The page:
It has emerged that a number of NHS trusts are planning to allow early abortions to take place at GP surgeries.
The British Pregnancy Advisory Service (BPAS) is already offering early abortions at a GP’s practice in Wolverhampton, and has permission to offer the service at another surgery in Newcastle upon Tyne.
According to GP magazine, primary care trusts in Hounslow, Islington, Sandwell in the West Midlands, Kirklees in West Yorkshire and Somerset are also considering the plans.
BPAS Chief Executive Ann Furedi said the early abortion method is a cheaper option for the NHS and offering it in local surgeries will help women fit having an abortion in with “childcare, work and other commitments close to home”.
Last year Mrs Furedi admitted during a public debate on abortion that the embryo is a human life. However, she said, when that life begins to matter is relative to the wishes of its mother.
Pro-life campaigners say making it easier to terminate a pregnancy will lead to more women having abortions they later regret.
Conservative MP Nadine Dorries said: “The Government is doing everything in its power to facilitate more abortions. It is a dereliction of the Government’s duty of care.”
Dr Trevor Stammers, a GP and chairman of the Christian Medical Fellowship, said: “I will certainly be forced to resign from practice if the PCT compels any building in which I practise to carry out abortions. I will not be alone in doing this.
“It is ironic that this move comes when the damaging psychological effects of abortion are becoming increasingly clear.”
Early Medical Abortion (EMA) can be carried out within the first nine weeks of pregnancy.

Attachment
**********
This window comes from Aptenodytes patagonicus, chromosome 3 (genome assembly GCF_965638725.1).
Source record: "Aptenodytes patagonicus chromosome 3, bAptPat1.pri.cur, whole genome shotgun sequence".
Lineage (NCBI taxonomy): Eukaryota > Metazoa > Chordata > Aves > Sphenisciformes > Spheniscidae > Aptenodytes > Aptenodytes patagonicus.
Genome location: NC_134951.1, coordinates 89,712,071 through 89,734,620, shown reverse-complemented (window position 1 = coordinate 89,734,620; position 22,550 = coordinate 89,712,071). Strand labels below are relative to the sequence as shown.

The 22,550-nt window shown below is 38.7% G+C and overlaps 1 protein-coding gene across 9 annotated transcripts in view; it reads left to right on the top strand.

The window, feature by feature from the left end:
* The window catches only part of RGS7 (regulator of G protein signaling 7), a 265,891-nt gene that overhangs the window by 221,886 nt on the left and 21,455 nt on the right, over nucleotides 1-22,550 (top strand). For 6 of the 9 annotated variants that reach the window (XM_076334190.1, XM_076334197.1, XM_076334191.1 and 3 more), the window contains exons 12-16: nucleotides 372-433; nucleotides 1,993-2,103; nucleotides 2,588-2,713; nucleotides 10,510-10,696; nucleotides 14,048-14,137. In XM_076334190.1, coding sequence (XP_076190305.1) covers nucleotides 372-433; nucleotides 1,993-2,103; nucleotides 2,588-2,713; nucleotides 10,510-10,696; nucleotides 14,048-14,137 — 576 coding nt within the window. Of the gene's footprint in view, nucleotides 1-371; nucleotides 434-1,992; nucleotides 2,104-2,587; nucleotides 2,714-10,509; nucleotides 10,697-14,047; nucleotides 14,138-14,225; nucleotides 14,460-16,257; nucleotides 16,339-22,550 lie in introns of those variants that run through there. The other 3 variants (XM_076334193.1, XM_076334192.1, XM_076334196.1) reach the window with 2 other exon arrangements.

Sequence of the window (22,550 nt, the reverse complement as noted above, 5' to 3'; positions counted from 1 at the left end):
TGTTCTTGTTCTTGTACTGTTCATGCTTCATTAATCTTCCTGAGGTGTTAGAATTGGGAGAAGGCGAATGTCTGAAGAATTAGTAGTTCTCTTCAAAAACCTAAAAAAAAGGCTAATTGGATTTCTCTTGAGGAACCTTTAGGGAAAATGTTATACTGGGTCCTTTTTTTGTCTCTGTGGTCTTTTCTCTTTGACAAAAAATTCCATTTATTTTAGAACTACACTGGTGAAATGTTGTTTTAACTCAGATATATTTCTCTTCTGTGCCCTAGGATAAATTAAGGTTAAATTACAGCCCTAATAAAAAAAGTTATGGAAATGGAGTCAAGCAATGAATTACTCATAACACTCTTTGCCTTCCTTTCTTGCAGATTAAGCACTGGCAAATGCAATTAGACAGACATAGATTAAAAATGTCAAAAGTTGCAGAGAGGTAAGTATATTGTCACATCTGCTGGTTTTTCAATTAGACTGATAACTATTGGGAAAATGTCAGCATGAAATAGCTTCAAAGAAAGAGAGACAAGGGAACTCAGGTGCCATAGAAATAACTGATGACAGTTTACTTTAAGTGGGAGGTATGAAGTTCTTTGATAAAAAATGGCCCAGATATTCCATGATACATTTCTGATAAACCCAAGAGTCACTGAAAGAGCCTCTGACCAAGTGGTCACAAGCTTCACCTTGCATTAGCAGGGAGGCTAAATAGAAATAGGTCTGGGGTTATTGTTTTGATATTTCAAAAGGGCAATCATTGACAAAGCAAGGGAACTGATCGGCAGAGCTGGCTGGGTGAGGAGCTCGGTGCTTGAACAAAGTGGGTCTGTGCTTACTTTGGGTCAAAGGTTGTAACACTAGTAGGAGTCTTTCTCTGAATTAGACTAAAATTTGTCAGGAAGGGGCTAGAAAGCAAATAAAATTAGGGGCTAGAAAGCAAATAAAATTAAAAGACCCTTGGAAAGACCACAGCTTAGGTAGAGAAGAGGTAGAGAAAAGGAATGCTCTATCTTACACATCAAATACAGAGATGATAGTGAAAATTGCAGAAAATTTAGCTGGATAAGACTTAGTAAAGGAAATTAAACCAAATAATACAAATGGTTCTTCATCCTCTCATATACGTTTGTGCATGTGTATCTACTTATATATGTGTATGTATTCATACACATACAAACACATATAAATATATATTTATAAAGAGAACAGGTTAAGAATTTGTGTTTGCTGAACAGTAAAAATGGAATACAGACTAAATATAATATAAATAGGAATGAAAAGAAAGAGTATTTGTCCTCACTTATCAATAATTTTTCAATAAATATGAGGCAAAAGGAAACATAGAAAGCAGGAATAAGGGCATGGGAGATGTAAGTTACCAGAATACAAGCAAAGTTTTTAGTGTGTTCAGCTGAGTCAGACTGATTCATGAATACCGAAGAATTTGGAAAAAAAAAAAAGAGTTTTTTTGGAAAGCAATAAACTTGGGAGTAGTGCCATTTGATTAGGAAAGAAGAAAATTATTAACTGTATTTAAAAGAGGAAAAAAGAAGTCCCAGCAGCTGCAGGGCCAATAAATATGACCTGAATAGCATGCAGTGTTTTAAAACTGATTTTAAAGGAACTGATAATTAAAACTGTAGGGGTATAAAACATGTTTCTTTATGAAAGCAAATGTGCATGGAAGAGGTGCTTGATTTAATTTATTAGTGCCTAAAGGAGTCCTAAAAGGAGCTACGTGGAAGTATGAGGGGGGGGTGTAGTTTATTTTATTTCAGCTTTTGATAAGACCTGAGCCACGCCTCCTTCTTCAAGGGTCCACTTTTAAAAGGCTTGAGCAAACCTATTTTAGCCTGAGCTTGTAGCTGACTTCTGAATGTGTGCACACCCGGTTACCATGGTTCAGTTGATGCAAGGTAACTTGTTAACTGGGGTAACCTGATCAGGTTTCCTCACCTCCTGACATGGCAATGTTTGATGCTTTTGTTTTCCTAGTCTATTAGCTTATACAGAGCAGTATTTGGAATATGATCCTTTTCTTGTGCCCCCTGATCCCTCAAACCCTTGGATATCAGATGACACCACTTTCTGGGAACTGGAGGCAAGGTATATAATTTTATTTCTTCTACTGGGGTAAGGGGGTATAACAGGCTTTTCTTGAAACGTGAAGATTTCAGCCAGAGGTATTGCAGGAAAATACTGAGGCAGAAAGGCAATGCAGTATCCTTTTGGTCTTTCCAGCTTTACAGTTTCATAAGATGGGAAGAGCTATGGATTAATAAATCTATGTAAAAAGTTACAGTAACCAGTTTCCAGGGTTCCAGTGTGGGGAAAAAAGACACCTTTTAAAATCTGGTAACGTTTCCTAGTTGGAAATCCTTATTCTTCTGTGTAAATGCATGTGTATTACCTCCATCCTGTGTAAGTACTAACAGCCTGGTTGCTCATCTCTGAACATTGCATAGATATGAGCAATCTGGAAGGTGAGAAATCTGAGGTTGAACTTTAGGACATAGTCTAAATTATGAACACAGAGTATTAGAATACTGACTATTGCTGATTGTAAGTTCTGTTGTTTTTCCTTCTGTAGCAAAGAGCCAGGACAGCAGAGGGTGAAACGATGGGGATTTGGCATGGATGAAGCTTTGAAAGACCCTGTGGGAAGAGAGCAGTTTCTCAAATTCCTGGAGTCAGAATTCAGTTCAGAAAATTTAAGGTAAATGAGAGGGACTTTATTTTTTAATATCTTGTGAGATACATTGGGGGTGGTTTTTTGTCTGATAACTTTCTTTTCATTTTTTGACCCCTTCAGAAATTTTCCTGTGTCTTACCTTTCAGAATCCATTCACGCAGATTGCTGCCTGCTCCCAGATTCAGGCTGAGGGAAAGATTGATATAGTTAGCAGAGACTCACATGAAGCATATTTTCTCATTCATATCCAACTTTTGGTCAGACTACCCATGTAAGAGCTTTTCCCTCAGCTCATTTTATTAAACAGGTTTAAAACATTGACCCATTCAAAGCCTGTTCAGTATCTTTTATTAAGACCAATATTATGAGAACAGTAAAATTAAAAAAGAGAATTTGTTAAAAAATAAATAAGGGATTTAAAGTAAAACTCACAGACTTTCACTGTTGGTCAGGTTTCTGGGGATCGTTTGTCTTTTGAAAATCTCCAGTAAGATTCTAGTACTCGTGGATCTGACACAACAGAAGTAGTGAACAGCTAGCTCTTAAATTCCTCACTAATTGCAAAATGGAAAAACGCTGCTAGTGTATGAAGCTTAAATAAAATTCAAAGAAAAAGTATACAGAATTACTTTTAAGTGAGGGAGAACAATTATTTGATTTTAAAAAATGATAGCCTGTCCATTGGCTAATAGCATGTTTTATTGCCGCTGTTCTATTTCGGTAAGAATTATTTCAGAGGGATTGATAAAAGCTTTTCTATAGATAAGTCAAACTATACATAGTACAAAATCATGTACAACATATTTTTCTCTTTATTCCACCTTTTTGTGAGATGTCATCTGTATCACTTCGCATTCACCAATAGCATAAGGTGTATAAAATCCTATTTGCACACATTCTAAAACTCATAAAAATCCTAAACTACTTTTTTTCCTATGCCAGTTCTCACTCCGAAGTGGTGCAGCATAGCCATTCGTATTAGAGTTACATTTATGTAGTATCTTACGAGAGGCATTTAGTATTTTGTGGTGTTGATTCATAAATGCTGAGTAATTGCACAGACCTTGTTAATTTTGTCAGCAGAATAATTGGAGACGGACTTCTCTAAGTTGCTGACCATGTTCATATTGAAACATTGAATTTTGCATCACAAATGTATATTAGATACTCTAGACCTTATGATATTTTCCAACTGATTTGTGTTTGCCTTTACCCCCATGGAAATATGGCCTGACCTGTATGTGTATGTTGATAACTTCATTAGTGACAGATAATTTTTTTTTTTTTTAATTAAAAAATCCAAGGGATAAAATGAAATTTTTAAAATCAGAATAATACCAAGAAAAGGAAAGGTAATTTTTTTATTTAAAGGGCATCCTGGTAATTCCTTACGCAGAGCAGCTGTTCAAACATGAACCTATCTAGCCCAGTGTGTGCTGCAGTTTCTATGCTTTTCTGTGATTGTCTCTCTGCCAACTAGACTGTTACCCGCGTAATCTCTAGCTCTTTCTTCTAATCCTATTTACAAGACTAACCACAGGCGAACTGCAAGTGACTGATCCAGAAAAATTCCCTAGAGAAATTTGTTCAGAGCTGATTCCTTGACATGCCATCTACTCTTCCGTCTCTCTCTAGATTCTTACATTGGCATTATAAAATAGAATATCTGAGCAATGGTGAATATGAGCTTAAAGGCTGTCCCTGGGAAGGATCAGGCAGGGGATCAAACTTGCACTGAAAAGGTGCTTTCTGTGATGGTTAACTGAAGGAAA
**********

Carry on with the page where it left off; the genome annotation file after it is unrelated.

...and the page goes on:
Women are given two pills to take, one to kill the developing foetus, and the other to induce a miscarriage and expel it from the womb.
Under the Abortion Act 1967, abortions can take place in hospitals or other locations approved by the Secretary of State for Health.
Despite safety concerns about providing EMA at non-hospital settings, the Department of Health last year accepted the findings of its own “short but intense” study into the “safety, effectiveness and acceptability” of the plan.
The report conceded that its conclusions were subject to “fairly considerable limitations”, but found no problem with allowing EMA to take place in “non-traditional settings”.
The report was co-authored by a leading pro-abortion activist, and included at least four abortion doctors on its advisory panel, leading to criticism from pro-life campaigners.
Anthony Ozimic, Political Secretary of the Society for the Protection of Unborn Children, said at the time: “The Department of Health report’s credibility should be questioned, as the report was not an independent, peer-reviewed, journal-published study, but was in fact co-authored by one of Britain’s most active campaigners for easier access to abortion, Ellie Lee of the Pro-Choice Forum.
“The report’s advisory group likewise featured some of Britain’s leading pro-abortionists, most notably Ann Furedi of the British Pregnancy Advisory Service (BPAS), who has no problem with the increasing numbers of abortions.”
Britain currently holds the highest termination rates in Western Europe and if current trends in growth continue it could bypass the United States, which currently tops the global list, within a decade.
There were 205,600 abortions in England and Wales in 2007. BPAS carries out almost 13,000 early medical abortions each year.